The industry suggests that a combination of the use of fraud screening detection tools by retailers, banks and the cards industry, the introduction of chip and pin technology, enhanced user and industry awareness and improved prevention and detection initiatives have led to the decrease in plastic card fraud. More detailed information including a breakdown of plastic card fraud by type in the UK and abroad, is available from the UK Cards Association.

Notes for Fraud

  1. The UK Cards Association collates data on credit card, debit card and online banking fraud.  The NFIB dataset contains UK Cards Association incidents of confirmed fraud with losses only.

Crime experienced by children aged 10-15

Since January 2009, the CSEW has asked children aged 10 to 15 resident in households in England and Wales about their experience of crime in the previous 12 months. Preliminary results from the first calendar year were published in 2010 (Millard and Flatley) and following a user consultation these statistics were refined further. The results for 2010/11 were published in two reports (Chaplin et al and Smith et al).

The questionnaire was refined again for the 2011/12 survey. The changes to the questions and definitions used should be borne in mind when interpreting the figures and hence no statistical assessment of change in levels of victimisation between the years is presented (see Further Information Section for more details). Methodological differences also mean that direct comparisons cannot be made between the adult and child data (Millard and Flatley).

Figures are shown from the latest three financial years and the year ending June 2012. Two approaches to measuring crime are used. The ‘Preferred measure’ takes into account factors identified as important in determining the severity of an incident (such as relationship to the offender and level of injury or value of item stolen or damaged). In addition to offences included in the preferred method, the ‘Broad measure’ also includes minor offences between children and family members that would not normally be treated as criminal matters. Results commented on in this section refer only to the preferred measure of crime, although the tables show both figures for completeness. More details about these two measures can be found in the Further Information Section.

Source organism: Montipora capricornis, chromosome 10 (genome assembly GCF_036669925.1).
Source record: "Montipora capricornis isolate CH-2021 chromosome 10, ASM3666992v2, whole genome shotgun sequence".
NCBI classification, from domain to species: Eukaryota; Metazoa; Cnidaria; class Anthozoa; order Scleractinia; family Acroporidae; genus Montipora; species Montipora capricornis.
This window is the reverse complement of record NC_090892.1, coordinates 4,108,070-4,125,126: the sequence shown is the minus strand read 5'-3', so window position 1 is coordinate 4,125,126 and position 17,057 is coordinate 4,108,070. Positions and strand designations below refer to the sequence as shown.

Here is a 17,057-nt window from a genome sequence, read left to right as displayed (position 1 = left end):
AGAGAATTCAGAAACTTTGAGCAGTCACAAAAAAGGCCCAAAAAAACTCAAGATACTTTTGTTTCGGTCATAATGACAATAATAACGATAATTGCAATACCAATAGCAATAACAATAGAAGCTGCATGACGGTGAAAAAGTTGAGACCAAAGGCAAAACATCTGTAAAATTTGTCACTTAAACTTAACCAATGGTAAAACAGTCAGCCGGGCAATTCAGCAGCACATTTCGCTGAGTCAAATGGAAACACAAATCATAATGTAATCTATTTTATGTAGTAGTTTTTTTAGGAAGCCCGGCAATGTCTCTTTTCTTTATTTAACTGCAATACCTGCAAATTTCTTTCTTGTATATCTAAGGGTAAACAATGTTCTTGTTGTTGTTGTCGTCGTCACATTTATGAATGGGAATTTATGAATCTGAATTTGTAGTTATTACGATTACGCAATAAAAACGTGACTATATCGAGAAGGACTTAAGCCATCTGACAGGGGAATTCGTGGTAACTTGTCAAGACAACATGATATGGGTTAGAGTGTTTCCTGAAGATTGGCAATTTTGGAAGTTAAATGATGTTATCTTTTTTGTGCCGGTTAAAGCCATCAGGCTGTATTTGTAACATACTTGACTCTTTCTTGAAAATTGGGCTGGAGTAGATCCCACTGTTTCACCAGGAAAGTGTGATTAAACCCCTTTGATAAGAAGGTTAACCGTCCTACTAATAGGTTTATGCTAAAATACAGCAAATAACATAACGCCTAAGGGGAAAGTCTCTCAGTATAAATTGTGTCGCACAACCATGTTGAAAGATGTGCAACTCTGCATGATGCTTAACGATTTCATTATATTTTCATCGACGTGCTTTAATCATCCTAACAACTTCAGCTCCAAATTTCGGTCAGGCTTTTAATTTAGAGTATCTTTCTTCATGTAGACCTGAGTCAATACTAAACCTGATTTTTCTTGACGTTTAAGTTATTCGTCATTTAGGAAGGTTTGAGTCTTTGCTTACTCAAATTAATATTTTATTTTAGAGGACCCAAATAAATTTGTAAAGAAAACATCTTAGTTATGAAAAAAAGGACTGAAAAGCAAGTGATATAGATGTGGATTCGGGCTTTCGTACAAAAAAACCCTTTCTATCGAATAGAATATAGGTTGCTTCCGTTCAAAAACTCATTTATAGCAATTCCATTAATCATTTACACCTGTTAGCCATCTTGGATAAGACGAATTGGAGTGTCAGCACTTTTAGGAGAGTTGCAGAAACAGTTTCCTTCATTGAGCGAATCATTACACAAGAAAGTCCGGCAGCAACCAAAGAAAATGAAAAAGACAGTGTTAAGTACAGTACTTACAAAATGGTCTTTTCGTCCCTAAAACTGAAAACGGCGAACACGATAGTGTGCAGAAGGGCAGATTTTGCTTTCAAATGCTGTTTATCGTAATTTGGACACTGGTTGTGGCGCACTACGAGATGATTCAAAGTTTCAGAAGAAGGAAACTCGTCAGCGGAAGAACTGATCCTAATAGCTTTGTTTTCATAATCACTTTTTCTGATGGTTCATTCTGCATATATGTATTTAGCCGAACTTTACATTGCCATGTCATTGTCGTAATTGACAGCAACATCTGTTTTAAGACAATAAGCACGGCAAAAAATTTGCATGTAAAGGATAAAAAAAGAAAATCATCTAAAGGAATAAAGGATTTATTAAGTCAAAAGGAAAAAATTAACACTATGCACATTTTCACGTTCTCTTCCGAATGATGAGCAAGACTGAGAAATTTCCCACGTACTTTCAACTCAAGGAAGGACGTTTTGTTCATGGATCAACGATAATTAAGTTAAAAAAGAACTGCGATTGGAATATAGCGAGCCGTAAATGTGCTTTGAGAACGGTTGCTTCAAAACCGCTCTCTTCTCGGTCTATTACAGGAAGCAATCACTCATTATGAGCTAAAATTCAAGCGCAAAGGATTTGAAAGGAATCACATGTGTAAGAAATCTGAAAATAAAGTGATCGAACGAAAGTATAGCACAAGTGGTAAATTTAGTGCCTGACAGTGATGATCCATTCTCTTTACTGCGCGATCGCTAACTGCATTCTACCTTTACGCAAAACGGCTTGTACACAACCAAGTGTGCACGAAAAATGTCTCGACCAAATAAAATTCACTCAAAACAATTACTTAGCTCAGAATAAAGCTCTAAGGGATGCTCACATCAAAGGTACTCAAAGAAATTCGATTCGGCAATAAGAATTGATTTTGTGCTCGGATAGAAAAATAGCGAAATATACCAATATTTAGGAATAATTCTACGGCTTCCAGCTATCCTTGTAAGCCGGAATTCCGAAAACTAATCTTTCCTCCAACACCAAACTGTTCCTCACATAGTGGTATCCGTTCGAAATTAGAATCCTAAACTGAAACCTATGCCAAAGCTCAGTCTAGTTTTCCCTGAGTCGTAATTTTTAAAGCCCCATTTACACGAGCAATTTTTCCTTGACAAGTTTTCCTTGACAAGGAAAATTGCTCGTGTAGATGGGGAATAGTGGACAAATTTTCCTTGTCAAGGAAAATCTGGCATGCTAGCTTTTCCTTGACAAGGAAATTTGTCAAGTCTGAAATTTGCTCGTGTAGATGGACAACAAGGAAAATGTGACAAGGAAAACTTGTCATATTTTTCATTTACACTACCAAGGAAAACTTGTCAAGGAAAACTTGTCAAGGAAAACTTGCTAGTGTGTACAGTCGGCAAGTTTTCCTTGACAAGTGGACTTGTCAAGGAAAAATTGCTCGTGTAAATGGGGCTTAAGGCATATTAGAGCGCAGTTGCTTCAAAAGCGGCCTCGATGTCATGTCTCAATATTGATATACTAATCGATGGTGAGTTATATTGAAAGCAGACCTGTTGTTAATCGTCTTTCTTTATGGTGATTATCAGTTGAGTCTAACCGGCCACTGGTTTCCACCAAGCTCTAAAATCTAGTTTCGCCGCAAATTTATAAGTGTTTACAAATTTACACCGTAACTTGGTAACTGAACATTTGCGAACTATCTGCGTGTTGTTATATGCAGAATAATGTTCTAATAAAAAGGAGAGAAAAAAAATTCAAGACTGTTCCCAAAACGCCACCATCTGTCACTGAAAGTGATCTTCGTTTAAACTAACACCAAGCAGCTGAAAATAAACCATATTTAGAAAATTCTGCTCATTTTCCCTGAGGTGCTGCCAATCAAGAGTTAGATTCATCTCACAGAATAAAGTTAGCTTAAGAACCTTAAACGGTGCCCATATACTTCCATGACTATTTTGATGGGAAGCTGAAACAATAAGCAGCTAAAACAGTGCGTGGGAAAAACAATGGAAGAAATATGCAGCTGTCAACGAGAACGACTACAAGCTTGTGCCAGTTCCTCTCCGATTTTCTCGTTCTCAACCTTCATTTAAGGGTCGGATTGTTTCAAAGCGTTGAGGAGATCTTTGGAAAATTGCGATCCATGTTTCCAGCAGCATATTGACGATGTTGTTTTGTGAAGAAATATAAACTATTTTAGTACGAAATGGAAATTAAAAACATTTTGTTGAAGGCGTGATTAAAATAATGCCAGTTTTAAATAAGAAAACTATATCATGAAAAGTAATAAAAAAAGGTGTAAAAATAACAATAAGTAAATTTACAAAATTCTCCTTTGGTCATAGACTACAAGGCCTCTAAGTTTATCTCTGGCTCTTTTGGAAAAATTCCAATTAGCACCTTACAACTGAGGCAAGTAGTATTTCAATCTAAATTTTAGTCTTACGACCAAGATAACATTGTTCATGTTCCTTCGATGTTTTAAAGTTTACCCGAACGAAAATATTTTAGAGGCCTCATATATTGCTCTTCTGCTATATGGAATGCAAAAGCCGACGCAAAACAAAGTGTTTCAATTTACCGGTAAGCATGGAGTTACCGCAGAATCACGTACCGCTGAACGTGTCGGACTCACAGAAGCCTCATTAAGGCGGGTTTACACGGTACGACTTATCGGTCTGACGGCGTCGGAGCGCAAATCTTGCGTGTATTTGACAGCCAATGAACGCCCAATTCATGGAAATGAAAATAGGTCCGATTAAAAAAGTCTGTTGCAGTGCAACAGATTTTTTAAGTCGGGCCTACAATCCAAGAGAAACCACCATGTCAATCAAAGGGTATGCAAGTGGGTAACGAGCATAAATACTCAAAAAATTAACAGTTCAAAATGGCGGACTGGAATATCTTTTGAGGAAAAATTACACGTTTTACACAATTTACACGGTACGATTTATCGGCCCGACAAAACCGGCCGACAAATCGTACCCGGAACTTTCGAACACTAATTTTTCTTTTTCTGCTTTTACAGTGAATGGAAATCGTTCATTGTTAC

Overall level of crime

Based on CSEW interviews in the year ending June 2012, there were an estimated 877,000 crimes experienced by children aged 10 to 15 using the preferred measure; of this number just over one-half were violent crimes (481,000) while most of the remaining crimes were thefts of personal property (357,000). Incidents of vandalism to personal property experienced by children were less common (39,000 crimes).

Fourteen per cent of children aged 10 to 15 had been a victim of any crime covered by the CSEW in the past 12 months, 7 per cent had been a victim of a violent crime and 7 per cent had been a victim of personal theft (Tables 22 to 24).

Table 22 CSEW offences experienced by children aged 10 to 15

Children aged 10 to 15, England and Wales

    Preferred measure1 Broad measure1
    Apr-09 to Mar-10 Apr-10 to Mar-11 Apr-11 to Mar 12 Jul-11 to Jun-122 Apr-09 to Mar-10 Apr-10 to Mar-11 Apr-11 to Mar 12 Jul-11 to Jun-122
    Thousands:              
Number of incidents 1,030 893 1,023 877 2,071 1,507 1,513 1,278
    Percentage:              
Percentage who were victims once or more 14.6 11.7 15.0 13.7 24.5 17.3 20.1 18.0
Unweighted base 3,762 3,849 3,930 3,597 3,762 3,849 3,930 3,597

Table source: Office for National Statistics

Table notes:

  1. The ‘Preferred measure’ takes into account factors identified as important in determining the severity of an incidence (such as level of injury, value of item stolen or damaged, relationship with the perpetrator) while the ‘Broad measure’ counts all incidents which would be legally defined as crimes and therefore may include low-level incidents between children. For more details see Further Information Section.
  2. Bases sizes for data year ending June 2012 are smaller than previous years, due to sample size reductions introduced in April 2012.